Language Barriers

Another large barrier to treatment and care within the community is language. There can be uncertainty about how to access services for themselves or for their loved ones because of language barriers - not only because many medical professionals do not speak Spanish, but also because there is a lack of health professionals that identify as Hispanic/Latiné. Unfortunately, those that do not can have a hard time understanding the cultural issues that Latiné communities face. It is also important to note that other barriers can include lack of health insurance, legal status, and misdiagnosis.1

Finding the Right Mental Health Provider

"latine hispanic mental health anxiety depression"

It is important to find a provider who demonstrates an understanding of culture and identity within Latiné communities. Cultural competence or understanding is necessary when providing quality care and support. Research has shown that a lack of cultural competence in mental health care can result in misdiagnosis and inadequate treatment.

When meeting with a potential provider, whether it be a mental health professional or a primary care doctor, ask questions to get a sense of their level of cultural sensitivity:

  • Have you treated other members of the Latiné community?
  • Have you received training in cultural competence?
  • How do you plan to take your beliefs and practices into account when suggesting treatment4?
  • It may also be beneficial to ask whether there are Spanish-speaking professionals available in their practice if that helps you feel more welcomed and heard.

Learn more about finding the right therapist

Below are resources where you can find help from Latiné/Hispanic mental health providers: 

ADAA Recursos en Español

ADAA Encuentre Soporte en Línea

 ADAA tiene un grupo de apoyo en línea anónimo que es uno a uno. Este grupo de apoyo es un lugar amigable y seguro para que las personas compartan sus experiencias con la salud mental. Como miembro, puede conectarse con otras personas que experimentan ansiedad y depresión y trastornos relacionados, contribuir a conversaciones en curso o iniciar su propia conversación con una pregunta o publicar una historia sobre su experiencia.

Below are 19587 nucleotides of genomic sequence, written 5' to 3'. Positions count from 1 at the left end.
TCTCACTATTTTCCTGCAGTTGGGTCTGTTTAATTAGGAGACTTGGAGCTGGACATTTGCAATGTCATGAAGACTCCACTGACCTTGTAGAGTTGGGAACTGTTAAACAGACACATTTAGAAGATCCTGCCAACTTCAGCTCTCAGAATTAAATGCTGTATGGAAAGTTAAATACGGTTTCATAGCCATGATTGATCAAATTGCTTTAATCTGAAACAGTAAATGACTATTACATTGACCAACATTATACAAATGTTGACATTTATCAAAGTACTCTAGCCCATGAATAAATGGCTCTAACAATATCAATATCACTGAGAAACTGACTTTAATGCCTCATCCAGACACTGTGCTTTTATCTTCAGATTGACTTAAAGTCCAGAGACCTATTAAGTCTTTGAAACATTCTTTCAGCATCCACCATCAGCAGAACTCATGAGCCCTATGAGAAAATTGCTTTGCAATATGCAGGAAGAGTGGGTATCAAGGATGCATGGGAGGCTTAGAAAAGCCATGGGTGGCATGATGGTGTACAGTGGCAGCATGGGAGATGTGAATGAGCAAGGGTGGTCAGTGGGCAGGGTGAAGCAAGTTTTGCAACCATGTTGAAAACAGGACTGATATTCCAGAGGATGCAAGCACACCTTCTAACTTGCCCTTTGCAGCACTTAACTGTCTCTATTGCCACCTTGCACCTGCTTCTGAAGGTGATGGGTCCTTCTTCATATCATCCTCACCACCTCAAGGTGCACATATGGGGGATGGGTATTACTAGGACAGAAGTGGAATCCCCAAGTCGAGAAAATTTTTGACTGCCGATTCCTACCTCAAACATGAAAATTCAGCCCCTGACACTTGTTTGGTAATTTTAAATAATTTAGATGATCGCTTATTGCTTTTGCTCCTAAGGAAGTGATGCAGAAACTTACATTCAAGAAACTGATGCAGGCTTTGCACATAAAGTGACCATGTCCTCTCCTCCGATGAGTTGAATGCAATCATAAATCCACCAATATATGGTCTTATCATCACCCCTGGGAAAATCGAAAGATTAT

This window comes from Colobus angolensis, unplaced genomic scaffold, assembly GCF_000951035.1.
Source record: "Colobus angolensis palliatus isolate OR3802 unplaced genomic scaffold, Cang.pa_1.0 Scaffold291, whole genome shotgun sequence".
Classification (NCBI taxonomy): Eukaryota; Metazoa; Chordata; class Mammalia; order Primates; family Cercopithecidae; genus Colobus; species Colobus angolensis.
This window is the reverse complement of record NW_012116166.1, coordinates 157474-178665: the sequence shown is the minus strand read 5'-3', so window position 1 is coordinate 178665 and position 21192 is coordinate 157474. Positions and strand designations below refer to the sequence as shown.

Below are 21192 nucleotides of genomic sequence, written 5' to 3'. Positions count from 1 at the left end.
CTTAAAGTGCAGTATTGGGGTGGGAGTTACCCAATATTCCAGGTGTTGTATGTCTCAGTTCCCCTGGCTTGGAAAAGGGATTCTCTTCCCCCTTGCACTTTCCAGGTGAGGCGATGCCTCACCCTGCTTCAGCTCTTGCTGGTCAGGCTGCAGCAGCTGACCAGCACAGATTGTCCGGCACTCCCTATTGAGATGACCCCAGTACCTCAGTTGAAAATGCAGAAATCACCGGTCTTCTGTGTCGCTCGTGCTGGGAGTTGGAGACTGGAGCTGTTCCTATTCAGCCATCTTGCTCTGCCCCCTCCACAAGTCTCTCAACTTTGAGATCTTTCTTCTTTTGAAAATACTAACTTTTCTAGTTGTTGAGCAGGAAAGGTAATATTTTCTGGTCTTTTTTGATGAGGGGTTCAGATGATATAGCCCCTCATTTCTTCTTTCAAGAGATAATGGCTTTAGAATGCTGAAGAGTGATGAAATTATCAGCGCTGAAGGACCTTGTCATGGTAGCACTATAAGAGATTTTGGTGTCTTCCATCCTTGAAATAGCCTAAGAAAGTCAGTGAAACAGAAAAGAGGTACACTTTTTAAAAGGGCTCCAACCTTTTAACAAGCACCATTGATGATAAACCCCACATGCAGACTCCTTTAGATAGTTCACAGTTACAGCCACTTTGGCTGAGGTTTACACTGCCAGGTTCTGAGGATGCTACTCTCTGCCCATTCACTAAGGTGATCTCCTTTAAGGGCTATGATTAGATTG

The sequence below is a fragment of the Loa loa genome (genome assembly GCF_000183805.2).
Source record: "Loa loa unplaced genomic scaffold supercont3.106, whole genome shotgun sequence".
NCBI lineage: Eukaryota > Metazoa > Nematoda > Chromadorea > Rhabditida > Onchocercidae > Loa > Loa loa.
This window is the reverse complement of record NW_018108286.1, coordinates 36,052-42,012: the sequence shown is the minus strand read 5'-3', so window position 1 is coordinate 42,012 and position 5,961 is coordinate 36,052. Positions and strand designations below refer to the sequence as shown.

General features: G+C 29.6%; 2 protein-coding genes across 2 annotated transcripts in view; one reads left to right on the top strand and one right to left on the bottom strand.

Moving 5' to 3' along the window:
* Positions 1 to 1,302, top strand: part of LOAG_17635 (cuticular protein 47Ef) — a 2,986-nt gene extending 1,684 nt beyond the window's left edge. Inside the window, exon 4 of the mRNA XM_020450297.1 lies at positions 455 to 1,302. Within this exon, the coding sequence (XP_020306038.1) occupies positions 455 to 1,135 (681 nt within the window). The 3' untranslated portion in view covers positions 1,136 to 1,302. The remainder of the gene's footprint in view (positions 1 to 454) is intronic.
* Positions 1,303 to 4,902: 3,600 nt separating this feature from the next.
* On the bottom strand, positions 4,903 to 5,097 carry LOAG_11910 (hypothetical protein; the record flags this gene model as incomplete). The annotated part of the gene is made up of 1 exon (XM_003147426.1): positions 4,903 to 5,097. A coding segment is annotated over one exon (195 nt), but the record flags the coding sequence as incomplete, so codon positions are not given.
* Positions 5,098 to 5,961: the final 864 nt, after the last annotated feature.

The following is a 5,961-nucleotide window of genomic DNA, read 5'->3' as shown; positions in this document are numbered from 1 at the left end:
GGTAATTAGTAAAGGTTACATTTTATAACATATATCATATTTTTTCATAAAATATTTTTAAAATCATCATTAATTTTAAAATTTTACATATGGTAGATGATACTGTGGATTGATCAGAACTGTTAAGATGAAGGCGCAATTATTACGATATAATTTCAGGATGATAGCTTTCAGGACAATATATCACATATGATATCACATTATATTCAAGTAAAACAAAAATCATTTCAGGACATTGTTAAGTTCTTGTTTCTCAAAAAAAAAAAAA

Haga clic aquí para suscribirse hoy.


ADAA Resources

These ADAA resources—blog posts, webinars, articles, and community stories—provide helpful information, support, and opportunities to learn more about mental health within Latiné/Hispanic communities.  

From ADAA professionals: 

From ADAA’s Public Community 

Additional Mental Health Support

Trending Articles   

2020-2022:  


  1. National Alliance on Mental Illness (NAMI). Hispanic/Latinx. Nami.org. https://www.nami.org/Your-Journey/Identity-and-Cultural-Dimensions/Hispanic-Latinx
  2. National Center of Biotechnology Information (NCBI). Treatment Engagement and Response to CBT Among Latinos with Anxiety Disorders in Primary Care. Pubmed.ncbi.nlm.nih.gov. https://pubmed.ncbi.nlm.nih.gov/24660674/
  3. Medical Mistrust, Perceived Discrimination, and Satisfaction with Health Care Among Young-Adult Rural Latinos, NCBI
  4. National Alliance on Mental Illness (NAMI). Hispanic/Latinx. Nami.org. https://www.nami.org/Your-Journey/Identity-and-Cultural-Dimensions/Hispanic-Latinx
  5. Mental Health America (MHA). Latinx/Hispanic Communities And Mental Health. Mhanational.org. https://www.mhanational.org/issues/latinxhispanic-communities-and-mental-health
  6. Wiley Online Library. Stigmatizing Attitudes Toward Mental Illness Among Racial/Ethnic Older Adults in Primary Care. Wiley.com. https://onlinelibrary.wiley.com/doi/10.1002/gps.3928
  7. National Alliance on Mental Illness (NAMI). Hispanic/Latinx. Nami.org. https://www.nami.org/Your-Journey/Identity-and-Cultural-Dimensions/Hispanic-Latinx
  8. file:///Users/tiaraj./Desktop/2022-BIPOC-MHM-Toolkit.pdf